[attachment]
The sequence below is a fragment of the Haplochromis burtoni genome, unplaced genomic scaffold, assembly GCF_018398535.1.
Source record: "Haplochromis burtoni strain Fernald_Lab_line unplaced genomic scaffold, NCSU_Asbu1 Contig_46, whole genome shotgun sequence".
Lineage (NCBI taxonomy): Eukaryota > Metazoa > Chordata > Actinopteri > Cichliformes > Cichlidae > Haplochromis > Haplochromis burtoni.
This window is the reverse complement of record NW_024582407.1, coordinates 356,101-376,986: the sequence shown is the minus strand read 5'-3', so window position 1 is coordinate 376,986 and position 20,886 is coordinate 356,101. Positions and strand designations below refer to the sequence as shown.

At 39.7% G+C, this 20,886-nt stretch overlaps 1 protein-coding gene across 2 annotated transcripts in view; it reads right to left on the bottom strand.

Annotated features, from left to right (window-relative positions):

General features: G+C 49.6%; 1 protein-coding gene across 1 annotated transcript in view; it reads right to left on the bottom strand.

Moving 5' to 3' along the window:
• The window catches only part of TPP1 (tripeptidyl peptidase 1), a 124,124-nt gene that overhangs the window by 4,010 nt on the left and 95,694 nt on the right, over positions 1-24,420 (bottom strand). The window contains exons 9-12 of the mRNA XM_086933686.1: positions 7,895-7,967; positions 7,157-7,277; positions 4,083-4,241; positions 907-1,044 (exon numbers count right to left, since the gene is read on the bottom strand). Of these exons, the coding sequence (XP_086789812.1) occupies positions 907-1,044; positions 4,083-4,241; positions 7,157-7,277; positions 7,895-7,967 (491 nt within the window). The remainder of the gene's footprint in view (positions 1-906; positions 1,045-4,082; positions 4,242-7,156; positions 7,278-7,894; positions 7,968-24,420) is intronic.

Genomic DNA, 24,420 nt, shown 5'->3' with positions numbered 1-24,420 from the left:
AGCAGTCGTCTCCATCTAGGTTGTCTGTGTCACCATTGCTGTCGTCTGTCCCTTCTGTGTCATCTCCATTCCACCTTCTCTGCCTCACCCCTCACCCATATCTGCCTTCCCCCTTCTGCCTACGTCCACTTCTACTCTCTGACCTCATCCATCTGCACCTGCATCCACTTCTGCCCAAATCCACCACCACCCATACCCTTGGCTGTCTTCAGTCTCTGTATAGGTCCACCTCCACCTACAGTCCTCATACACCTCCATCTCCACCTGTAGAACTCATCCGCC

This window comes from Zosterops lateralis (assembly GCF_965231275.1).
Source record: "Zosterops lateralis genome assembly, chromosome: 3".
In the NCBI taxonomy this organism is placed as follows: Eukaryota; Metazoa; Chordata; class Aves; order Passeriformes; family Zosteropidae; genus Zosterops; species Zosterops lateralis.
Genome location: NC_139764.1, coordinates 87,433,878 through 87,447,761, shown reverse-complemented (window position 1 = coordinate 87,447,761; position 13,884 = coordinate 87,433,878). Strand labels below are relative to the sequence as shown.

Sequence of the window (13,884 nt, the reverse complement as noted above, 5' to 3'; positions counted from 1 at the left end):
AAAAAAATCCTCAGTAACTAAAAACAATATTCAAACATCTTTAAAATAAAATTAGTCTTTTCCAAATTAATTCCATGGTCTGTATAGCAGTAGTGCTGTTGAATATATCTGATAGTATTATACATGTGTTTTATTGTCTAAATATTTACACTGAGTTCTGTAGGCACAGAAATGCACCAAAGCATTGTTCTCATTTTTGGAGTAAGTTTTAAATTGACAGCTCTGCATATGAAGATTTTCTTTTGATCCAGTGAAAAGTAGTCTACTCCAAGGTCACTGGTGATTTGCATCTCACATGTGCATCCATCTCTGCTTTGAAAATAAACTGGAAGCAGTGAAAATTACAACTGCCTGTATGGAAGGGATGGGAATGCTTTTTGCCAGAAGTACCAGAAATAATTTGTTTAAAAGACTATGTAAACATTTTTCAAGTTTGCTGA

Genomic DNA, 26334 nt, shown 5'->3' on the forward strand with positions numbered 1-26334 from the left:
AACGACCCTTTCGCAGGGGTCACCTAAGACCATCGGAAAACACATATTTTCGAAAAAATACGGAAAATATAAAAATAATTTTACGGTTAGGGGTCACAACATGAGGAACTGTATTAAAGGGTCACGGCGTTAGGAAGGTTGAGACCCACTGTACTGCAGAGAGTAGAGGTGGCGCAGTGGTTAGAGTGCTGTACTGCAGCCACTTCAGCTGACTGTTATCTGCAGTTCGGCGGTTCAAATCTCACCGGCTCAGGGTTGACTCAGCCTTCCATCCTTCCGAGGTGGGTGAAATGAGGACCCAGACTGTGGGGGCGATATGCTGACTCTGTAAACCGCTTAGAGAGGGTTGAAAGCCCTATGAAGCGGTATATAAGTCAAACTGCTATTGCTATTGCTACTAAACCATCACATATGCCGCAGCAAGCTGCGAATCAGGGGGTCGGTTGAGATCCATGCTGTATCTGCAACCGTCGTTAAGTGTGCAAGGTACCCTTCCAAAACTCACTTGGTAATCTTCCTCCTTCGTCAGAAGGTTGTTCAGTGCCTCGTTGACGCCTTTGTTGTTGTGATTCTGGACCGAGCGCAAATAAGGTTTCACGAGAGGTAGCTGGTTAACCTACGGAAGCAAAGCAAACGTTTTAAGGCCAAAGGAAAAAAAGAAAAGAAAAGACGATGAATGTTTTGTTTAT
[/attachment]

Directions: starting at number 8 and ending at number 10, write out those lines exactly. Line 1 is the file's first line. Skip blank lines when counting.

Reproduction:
Moving 5' to 3' along the window:
• The window catches only part of TPP1 (tripeptidyl peptidase 1), a 124,124-nt gene that overhangs the window by 4,010 nt on the left and 95,694 nt on the right, over positions 1-24,420 (bottom strand). The window contains exons 9-12 of the mRNA XM_086933686.1: positions 7,895-7,967; positions 7,157-7,277; positions 4,083-4,241; positions 907-1,044 (exon numbers count right to left, since the gene is read on the bottom strand). Of these exons, the coding sequence (XP_086789812.1) occupies positions 907-1,044; positions 4,083-4,241; positions 7,157-7,277; positions 7,895-7,967 (491 nt within the window). The remainder of the gene's footprint in view (positions 1-906; positions 1,045-4,082; positions 4,242-7,156; positions 7,278-7,894; positions 7,968-24,420) is intronic.

Genomic DNA, 24,420 nt, shown 5'->3' with positions numbered 1-24,420 from the left: